Chinese medicine is like the wizened old man whose words and deeds are rich with his many years of experience. His ways may seem odd to the casual observer, but only because few have walked the path he has – few could fully appreciate the maturity and advanced evolution of his actions, at first glance.
But there is efficacy in what he does, so he gets attention. People stop and look; they’re not sure what they are looking at, but it is clearly worthy of closer investigation. They visit and chat, try his advice, take some of the medicine he offers, and they return – time and time again.
This is the story of Chinese medicine. It is unique, as systems of medicine go, as it is the current expression of a long, unbroken lineage of clinical experience and wisdom. Its reliability is grounded in reoccurring effectiveness over generations of use.
It does look weird. It doesn’t sound or talk like “medicine”, as many know it. But it works.
Part of the responsibility of the modern practitioner of this ancient art is to translate and interpret this evolved medicine to modern terms and worldviews, and this is quite a difficult task.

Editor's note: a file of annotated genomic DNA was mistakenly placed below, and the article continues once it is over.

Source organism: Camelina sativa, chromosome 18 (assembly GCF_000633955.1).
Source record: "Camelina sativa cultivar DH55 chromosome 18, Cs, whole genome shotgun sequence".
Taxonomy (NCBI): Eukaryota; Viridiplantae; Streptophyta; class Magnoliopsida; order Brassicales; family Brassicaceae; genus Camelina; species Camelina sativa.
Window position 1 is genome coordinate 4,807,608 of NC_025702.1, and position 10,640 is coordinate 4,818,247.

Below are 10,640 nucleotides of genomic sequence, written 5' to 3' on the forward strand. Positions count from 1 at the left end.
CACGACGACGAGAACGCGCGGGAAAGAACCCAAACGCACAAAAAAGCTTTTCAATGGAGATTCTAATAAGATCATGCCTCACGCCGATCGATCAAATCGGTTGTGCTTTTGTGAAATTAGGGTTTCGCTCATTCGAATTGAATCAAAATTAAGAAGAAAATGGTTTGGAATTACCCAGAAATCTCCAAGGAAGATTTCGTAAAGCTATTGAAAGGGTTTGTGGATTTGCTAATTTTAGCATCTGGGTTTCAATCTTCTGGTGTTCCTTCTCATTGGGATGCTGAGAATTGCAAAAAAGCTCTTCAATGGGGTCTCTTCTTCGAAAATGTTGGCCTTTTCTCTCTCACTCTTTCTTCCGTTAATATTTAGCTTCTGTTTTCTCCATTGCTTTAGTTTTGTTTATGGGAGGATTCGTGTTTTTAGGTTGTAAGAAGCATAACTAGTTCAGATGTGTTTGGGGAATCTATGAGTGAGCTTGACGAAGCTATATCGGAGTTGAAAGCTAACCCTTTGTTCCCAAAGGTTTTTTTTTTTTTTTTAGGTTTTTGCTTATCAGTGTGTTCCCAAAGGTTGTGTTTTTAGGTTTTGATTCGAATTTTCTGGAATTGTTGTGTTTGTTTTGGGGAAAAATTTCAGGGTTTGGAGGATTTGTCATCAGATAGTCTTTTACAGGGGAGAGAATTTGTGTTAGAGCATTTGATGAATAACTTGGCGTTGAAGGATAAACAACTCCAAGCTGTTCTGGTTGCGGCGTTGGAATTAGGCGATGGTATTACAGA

One may, perhaps, think that medicine is medicine, no matter how, exactly, it looks in the clinic. One may think that science is science, that there are many paths to discover truth, but, ultimately, they are one-in-the-same in seeking reliable theory. However, it is not so.
There are very real differences. Chinese medicine is different at a very deep level. This makes validation of it, from a modern scientific point of view, exceedingly challenging. But it is possible, and we are slowly getting there.
A recent blog post, coming from Blue Poppy Press, up in Boulder (www.BluePoppy.com), authored by Eric Brand, a leader in the field, speaks to this. He discusses some basic flaws of current research, as well as some difficulties that present due to the unique nature of the medicine. As Eric is an expert in this area, I would like to pass on his brief, but important blog post – Standards in Chinese Medicine, Part Two: Research